We’ve all heard it a hundred times–how important it is to stay neutral and not bash on the other parent. We KNOW in our heads how we need to remain as detached and “middle-ground” as possible, all while being compassionate and committed parents. It can be a lot easier to stay neutral in theory than it is to do it in real life!
The divorced parents, or the two-household family seems to be a perfect set-up for diverse ideas about parenting and with all the waters that have run under the bridge, it can be so hard to be mellow and neutral about everything. I know for a fact that I am a protective mother bear regardless of whether I am hearing that my children were hurt or upset by a stranger or by things that have gone down at the other house. Even when I manage to keep my mouth shut, I may still be seething and stressing inside.
One of the main challenges of staying neutral is figuring out when to intervene and when to take a back seat. Of course, it the child’s safety is an issue then intervention is the only way, but for many other issues that may pop up, it may seem less clear what a parent should do. What I have learned is that if I have concerns, I take them to the other parent instead of sharing them with the child. This way, the child is out of the middle and I can remain neutral–at least on the surface.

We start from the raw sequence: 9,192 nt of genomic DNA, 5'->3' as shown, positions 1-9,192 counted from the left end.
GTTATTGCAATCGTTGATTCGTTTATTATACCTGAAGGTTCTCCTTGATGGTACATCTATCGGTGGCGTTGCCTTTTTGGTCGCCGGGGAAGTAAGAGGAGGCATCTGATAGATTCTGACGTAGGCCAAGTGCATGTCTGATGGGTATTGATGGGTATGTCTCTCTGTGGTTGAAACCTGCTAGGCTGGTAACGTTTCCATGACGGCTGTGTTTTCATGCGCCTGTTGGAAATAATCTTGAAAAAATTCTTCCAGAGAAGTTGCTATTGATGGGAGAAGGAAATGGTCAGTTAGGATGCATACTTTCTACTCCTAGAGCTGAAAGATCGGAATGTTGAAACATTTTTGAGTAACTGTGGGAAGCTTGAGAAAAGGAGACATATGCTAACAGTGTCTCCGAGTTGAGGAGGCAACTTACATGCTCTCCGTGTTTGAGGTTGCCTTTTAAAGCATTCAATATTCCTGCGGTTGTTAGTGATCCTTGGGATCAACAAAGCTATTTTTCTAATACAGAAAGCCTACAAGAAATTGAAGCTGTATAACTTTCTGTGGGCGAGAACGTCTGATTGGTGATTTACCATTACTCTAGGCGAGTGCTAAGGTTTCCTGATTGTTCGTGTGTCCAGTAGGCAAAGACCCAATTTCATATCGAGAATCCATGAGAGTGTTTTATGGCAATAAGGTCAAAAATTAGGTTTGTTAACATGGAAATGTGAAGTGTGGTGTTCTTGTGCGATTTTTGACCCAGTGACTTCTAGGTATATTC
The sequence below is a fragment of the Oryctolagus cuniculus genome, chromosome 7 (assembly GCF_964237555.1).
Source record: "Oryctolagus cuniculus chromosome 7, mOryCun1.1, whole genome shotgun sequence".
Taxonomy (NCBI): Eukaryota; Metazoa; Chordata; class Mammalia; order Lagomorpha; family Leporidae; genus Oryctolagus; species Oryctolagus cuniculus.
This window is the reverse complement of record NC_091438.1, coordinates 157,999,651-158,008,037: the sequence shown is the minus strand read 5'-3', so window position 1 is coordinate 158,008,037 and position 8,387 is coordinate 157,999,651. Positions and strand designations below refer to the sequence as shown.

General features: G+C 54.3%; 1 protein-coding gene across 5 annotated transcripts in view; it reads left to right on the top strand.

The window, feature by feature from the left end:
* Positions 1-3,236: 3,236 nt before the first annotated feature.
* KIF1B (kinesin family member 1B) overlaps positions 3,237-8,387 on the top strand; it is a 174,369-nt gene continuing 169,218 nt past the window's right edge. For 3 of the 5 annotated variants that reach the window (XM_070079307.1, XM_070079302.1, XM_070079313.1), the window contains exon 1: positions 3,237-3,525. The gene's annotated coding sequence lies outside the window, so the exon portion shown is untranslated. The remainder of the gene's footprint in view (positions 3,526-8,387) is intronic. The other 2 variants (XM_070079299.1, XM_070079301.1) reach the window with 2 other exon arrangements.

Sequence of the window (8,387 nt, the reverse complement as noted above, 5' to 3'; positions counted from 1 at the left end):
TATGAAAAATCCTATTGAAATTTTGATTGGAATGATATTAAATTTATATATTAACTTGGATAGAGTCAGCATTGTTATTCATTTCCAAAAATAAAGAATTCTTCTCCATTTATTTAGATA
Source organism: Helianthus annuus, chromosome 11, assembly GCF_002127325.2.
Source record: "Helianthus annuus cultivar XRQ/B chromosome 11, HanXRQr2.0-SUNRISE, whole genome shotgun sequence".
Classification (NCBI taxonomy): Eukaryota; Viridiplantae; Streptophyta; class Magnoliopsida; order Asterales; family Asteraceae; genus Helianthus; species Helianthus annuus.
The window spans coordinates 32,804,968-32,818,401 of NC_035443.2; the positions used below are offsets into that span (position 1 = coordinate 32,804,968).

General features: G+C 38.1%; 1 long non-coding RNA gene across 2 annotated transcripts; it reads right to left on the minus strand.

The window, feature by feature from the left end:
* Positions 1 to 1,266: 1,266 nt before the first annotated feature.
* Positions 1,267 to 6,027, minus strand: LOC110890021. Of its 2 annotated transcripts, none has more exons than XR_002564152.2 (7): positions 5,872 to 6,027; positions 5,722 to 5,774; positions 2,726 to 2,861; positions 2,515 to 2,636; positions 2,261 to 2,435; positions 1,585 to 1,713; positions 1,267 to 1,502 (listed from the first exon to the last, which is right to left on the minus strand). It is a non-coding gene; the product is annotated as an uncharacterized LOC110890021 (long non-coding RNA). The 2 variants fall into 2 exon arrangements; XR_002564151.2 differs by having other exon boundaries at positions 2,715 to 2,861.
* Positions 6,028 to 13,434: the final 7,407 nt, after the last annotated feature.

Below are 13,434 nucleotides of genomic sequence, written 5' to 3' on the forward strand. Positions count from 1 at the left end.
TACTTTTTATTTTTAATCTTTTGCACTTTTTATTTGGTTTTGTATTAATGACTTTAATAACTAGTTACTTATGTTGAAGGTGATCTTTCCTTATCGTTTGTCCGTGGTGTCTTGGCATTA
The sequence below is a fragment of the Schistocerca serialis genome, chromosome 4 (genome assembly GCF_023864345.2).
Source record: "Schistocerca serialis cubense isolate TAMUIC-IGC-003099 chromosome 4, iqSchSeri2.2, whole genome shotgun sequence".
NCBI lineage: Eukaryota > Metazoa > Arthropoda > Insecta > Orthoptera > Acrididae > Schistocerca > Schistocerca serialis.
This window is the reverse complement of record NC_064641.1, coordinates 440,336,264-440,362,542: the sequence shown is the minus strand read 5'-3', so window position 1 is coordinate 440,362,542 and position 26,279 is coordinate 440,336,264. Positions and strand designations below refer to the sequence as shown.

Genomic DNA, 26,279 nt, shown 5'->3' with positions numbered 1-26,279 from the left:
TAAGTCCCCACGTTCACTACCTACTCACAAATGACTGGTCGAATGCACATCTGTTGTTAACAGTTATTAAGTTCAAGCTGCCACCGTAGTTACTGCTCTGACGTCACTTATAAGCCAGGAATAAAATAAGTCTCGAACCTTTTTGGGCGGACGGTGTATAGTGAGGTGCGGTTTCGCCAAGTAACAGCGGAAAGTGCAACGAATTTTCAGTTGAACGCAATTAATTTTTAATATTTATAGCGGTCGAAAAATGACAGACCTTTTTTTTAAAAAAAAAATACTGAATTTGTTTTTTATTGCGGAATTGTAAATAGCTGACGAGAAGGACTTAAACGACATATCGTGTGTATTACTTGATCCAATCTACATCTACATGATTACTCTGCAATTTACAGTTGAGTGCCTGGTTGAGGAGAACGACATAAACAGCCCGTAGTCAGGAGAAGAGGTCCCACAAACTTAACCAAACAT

Additionally, I give myself time to mull things over before I respond. Instead of flying off the handle and calling the other parent to find out “what is really going on?” I have found it helps to give things a little time to settle. I can often either see things more realistically after a cooling period, or I can come up with a less aggressive way to approach the problem. Meanwhile, we can assure our child that we have heard her, are concerned about how she is feeling, and in a neutral, un-charged way, will talk things over with the other parent.